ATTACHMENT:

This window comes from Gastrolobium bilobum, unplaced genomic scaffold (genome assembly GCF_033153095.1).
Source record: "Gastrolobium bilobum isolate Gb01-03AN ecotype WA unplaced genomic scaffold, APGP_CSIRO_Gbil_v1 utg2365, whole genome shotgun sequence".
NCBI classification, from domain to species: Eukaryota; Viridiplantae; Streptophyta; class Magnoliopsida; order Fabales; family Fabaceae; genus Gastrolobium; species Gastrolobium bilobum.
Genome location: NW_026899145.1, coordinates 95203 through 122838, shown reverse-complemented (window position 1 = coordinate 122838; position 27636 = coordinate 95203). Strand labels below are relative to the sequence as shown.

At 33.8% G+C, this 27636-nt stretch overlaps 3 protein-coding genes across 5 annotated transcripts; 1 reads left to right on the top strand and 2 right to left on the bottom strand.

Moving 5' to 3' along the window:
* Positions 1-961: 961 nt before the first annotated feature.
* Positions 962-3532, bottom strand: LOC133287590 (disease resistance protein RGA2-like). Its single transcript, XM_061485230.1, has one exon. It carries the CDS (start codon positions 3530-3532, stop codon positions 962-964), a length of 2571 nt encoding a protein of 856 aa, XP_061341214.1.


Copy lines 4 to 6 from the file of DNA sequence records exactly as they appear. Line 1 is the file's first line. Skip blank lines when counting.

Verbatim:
Genome location: NW_026899145.1, coordinates 95203 through 122838, shown reverse-complemented (window position 1 = coordinate 122838; position 27636 = coordinate 95203). Strand labels below are relative to the sequence as shown.

At 33.8% G+C, this 27636-nt stretch overlaps 3 protein-coding genes across 5 annotated transcripts; 1 reads left to right on the top strand and 2 right to left on the bottom strand.

Moving 5' to 3' along the window: